Sunday, March 21, 2010

Location Location Location

If you have worked at Plankton for longer than three months, chances are you will have moved desks at least twice. Management take great care to ensure that people who are working on similar projects, as well as people with complimentary skill sets, are seated together. However, sometimes they just like to mess with our heads.

Look around the office and you will see that there are exactly three people who have never moved desks. Look deeper, however, and you will soon find that neither those people, nor the desks at which they sit, actually exist. Like a desert oasis or a short efficient meeting, they are a utopian illusion created by our subconscious in hope of what might one day exist. Collectively we think “I wish I could be like Lee. (At least, I think that’s his – or her - name. Short-ish tall person - got a sort of light coloured black hair.) Lee has never had to move, so maybe one day, neither will I.”

With everyone constantly on the move, it can be difficult to find a particular person when you need to. Each desk is assigned a Cartesian co-ordinate, however these are only to be used when playing office games (“QA at F9 takes manager’s pawn at C4 - You sunk my project team!”). Older staff will remember the complex network of mirrors that were installed in the ceiling, which made finding someone as easy as looking up. However, for privacy reasons these have been replaced with a new system. Look on your arm, or perhaps on some other part of your body, and you will notice a small scar. While you were sleeping Plankton operatives installed a tracking chip in you, and the wiki page showing the exact location of each staff member is now online.

Friday, March 12, 2010

Email is not a dirty word

Email is an essential tool in the modern office. Sending an email can save time, save paper and most importantly save you from any physical interaction with your colleagues. Also, by allowing you time to review and edit your message, emails ensure that clear and concise communication is achieved, and any misunderstandings are avoided (although this has never been proven in practice).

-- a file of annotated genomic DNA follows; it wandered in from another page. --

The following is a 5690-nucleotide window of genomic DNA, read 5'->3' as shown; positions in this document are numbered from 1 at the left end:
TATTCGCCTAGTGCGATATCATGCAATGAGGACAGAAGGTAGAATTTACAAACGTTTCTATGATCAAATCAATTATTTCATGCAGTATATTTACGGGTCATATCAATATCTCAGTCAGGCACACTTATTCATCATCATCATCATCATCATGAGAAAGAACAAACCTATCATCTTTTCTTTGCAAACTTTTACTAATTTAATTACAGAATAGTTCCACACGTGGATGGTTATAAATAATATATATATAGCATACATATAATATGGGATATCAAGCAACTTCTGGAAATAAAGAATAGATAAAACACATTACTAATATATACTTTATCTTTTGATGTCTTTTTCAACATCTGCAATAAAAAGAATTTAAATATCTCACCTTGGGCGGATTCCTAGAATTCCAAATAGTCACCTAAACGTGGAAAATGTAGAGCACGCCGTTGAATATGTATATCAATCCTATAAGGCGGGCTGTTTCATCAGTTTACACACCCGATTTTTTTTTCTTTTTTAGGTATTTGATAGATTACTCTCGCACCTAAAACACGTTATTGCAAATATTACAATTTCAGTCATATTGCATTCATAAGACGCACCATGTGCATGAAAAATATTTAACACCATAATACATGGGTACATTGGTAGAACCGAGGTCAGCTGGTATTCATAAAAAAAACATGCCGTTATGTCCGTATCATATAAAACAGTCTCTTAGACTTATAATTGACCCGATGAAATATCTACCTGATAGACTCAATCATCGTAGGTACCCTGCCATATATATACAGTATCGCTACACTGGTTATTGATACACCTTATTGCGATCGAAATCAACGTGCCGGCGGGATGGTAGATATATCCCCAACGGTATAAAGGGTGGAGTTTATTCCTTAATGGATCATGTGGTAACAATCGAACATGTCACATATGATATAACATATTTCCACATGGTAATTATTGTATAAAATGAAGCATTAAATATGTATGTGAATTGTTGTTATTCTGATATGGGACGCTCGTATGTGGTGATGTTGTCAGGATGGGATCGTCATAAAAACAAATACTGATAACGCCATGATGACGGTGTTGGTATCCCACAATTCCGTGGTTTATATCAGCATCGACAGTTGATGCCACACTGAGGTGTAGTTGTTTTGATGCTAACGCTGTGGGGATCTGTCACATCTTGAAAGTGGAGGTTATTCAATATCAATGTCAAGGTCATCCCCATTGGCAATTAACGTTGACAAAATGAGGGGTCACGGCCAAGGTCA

The wonderful thing about email is that whether you are organising a meeting or forwarding a funny joke about cats, it always looks like work. One fictional study has shown that 87% of an office worker’s time is taken up by sending and receiving emails, and 94% of those emails are not work related (the other 6% are from managers asking you to do something you were already doing).

One email pitfall, however, is the Reply-To-All button. Most sensible companies have this button disabled but here at Plankton we relish the moments where someone accidentally tells everyone what their special dietary requirements are, what they really think of their Line Manager or which co-worker they’ve been discreetly seeing after work.

If you find the temptation too strong, there is a plugin that can be installed on the Reply-To-All button which will, every time you press it, ask you a series of mathematical, logical, grammatical, emotional and moral questions. After you submit this short survey, the system will determine if you are intelligent and responsible enough to be allowed to send your message.

Regardless of how you send your email please be aware that every single email is printed on ePaper. To help preserve the eTrees and prevent eClimate-Change consider whether you really need to send that next email, or whether it would perhaps be better to print your message (with a cover and footer sheet) and slip it into the coal-powered vacuum tube system we have installed in the wall cavities.